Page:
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Title: Questions and Focus in Bulgarian
Authors: Dukova-Zheleva, Galina
Keywords: Indo-European Languages
Balto-Slavic Languages
Issue Date: 2010
Publisher: University of Ottawa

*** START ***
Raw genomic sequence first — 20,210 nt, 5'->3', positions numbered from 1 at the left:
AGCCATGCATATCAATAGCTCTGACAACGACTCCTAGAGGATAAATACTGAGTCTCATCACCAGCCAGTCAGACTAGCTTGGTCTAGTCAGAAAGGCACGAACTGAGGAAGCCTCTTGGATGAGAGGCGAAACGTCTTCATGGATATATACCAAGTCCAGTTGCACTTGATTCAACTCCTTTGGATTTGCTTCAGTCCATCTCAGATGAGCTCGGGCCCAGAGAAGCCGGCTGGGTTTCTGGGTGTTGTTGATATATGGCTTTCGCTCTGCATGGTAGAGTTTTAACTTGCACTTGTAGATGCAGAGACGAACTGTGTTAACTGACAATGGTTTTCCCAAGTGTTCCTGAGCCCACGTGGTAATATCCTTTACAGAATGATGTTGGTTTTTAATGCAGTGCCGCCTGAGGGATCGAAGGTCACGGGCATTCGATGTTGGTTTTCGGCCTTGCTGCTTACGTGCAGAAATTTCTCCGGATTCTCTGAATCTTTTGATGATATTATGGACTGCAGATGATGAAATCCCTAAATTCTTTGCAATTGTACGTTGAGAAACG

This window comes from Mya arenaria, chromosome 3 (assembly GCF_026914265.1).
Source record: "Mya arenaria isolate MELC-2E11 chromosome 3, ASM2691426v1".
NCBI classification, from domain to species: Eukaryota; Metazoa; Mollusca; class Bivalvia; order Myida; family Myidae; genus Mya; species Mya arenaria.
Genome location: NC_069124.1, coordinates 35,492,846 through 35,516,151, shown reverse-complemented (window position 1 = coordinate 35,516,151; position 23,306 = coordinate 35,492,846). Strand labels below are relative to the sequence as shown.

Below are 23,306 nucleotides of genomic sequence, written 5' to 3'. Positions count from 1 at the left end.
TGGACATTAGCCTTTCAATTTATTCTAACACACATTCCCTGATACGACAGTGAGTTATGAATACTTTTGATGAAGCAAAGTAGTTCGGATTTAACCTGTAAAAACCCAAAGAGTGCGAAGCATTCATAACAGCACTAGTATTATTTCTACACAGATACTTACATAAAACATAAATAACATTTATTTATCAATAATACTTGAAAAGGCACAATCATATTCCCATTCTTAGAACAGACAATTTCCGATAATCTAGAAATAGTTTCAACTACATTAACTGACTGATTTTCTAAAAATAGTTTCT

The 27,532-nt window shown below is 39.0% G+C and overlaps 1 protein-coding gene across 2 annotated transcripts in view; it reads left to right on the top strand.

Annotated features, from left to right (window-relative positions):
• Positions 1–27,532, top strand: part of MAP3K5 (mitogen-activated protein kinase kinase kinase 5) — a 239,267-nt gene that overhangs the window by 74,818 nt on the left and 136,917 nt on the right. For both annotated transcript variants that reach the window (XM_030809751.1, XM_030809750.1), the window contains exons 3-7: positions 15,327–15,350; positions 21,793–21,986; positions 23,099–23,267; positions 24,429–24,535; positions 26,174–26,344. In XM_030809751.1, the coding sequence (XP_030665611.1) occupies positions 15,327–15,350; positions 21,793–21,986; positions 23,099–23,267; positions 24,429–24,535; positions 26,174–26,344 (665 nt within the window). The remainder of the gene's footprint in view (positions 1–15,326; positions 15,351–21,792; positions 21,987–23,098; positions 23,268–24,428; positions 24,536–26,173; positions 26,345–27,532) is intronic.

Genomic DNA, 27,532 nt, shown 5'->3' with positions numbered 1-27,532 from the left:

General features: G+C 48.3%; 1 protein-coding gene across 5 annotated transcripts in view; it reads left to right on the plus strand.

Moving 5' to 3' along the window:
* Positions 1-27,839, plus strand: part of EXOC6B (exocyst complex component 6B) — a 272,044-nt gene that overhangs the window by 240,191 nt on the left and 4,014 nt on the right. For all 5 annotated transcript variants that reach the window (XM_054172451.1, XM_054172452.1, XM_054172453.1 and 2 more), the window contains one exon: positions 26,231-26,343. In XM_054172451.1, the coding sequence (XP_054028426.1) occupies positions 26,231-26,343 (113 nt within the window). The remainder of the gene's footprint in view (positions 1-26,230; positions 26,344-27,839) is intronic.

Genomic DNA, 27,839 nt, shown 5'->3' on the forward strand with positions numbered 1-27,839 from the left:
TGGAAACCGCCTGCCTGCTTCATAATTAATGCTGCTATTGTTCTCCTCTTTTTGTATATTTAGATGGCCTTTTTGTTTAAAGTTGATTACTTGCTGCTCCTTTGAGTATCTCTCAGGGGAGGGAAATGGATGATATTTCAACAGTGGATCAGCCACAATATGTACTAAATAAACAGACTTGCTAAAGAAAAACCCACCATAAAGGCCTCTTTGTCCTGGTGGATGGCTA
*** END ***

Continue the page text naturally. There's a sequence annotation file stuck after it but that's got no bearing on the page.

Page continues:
Abstract: This dissertation proposes a unified approach to the study of interrogatives in bulgarian based on experimental data on wh- and yes/no interrogatives and on the semantic analysis of polar questions. It investigates the hierarchy of wh-words, the syntactic structure of interrogatives, the semantics of polar questions and the connection between focus and questions in general. The experimental part of this dissertation reports on two grammaticality judgment tasks. It is argued that (a) wh-movement is an instance of focus movement; (b) only the highest animate element is further raised to speccp; and (c) in addition to superiority, an animacy-based hierarchy is critical in wh-ordering in bulgarian. The experimental data adds a new dimension to the ongoing debate concerning the types of functional categories required in the left edge of the clause, suggesting that in bulgarian there is a need for at least two syntactic projections related to wh-movement of non-d-linked wh-elements, focus phrase and complementizer phrase. The semantic part of the dissertation is dedicated to the interpretation of polar interrogatives in bulgarian and their close relation to focus. I assume that the interrogative particle li heads the clause-internal focus projection, whereas the interrogative word dali is a true interrogative complementizer. Thus, dali-questions parallel english polar interrogatives, whereas li-questions are focus-dependent and their interpretation is always related to the contextually restricted set of alternatives evoked by focus. Two types of question operators are proposed. First, dali is equivalent to the silent question operator q in english. Second, li is a focus-dependent question operator (qf) which combines with the contextually-restricted set of alternatives. This dissertation brings new evidence confirming the long discussed connection between interrogative words and focus. In constituent questions, this relation is reflected in that wh-words move to specfocp. In polar questions, the effect of focus is manifested in their focus-dependent semantics. This work shows that there is an important parallel between polar and constituent questions, and that focus-sensitive operators, particles, and adverbs function similarly across different languages. Thus, this dissertation argues in favour of the possibility that focus-dependency is a general property of interrogatives in universal grammar.
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